Alfred Brendel On Playing Mozart
Alfred Brendel (lecturer & pianist)
Reviewed by: Colin Anderson
Reviewed: 8 July, 2017
Venue: Wigmore Hall, London
Alfred Brendel may have retired from concert-giving and making recordings, but he remains active and enlightening, and disarmingly witty, and here delivered his third Lecture at Wigmore Hall, this time concerning Mozart.
It’s not possible to note everything Brendel said on this occasion, and anyway this Lecture was recorded; furthermore not every word was discernible, due in part to the speaker’s distinctive Austrian accent and also to the sound-system that ‘swallowed’ some syllables and also ‘aged’ the commercial tapings included.
Nevertheless, Brendel gave us much food for thought, that music transcends personality and that restraint is a significant ingredient to being a great composer. He says that contrary to opinions from Mozart’s own time he sees the composer as being an “explorer” and cites the development section of Symphony 40’s Finale as being “nearly a twelve-tone row” (one note short, I think). He then discussed the art of legato, and that the pedal resources to be found on a modern piano are best able to sustain the continuity of a vocal-like line.
Brendel still plays the piano as a master, and did so here, including a little Schubert (part of an Impromptu) and of course morsels of Mozart. Across the Arts Brendel places Mozart on a par with Raphael and Shakespeare and finds his Piano Concertos to be fusions of chamber music, opera and symphony. We listened to Brendel’s Decca recording of the slow movement of Piano Concerto No.9 (E-flat, K271) with Sir Charles Mackerras and the Vienna Philharmonic, a searching version that stresses the music’s harmonic adventurousness.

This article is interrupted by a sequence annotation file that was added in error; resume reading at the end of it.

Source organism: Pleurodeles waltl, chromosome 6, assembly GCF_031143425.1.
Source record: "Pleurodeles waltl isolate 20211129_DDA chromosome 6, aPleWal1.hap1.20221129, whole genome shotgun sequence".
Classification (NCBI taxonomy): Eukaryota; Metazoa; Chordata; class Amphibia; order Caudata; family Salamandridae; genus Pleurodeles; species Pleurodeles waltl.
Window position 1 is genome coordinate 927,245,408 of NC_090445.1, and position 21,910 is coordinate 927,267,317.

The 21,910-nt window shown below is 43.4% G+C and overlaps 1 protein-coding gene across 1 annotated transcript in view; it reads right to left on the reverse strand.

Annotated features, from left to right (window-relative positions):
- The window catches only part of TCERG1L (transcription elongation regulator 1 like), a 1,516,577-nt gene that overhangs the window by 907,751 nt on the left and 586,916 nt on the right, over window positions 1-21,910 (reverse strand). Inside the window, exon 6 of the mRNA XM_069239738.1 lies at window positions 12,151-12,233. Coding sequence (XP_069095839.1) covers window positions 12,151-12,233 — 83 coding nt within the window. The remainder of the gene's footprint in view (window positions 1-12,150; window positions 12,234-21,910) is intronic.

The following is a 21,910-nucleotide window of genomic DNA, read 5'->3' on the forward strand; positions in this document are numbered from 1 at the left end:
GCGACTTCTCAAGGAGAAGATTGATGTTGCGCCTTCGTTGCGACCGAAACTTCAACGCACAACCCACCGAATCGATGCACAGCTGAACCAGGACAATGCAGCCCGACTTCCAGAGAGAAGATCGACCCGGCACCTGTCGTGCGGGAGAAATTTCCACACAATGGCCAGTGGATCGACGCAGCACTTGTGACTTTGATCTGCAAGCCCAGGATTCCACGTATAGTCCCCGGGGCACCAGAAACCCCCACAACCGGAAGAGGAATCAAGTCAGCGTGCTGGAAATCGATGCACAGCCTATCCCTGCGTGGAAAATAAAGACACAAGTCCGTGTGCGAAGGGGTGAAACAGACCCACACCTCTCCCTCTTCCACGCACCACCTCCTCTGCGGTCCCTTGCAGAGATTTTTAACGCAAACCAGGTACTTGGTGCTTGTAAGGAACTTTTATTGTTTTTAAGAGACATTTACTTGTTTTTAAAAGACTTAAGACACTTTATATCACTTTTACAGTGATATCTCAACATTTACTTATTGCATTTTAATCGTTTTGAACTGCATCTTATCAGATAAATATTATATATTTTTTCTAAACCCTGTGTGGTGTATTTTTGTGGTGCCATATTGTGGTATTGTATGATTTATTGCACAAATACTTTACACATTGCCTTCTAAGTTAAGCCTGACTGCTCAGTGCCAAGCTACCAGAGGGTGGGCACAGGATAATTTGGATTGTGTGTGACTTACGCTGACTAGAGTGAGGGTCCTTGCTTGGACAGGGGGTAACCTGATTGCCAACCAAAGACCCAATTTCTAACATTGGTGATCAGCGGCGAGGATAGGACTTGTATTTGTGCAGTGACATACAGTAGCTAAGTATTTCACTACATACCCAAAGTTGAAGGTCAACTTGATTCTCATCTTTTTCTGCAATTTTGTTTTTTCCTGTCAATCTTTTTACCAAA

Brendel remarked that Mozart’s minor-key Piano Concertos (K466 & K491) point the way to Beethoven, and although he has his own strong (immovable) opinions he was happy to introduce quotations about Mozart from Busoni, András Schiff and Schnabel. Other areas for comment involved cadenzas, dynamics, phrasing (not least involving pairs of notes and those that are detached) and ornamentation, and that “character disturbing” should be avoided when performing Mozart; examples of wrong and right – as Brendel perceives both – were delivered from the keyboard; here was wisdom in full flight.
Brendel ended on a high, his recording with Sir Neville Marriner of the Finale of Piano Concerto No.19 (F-major, K459), life-enhancing and contrapuntally ingenious music. If there are to be further Brendel Lectures at Wigmore Hall – hope so – and in the form of a further triptych, let them feature Busoni, Haydn and Liszt.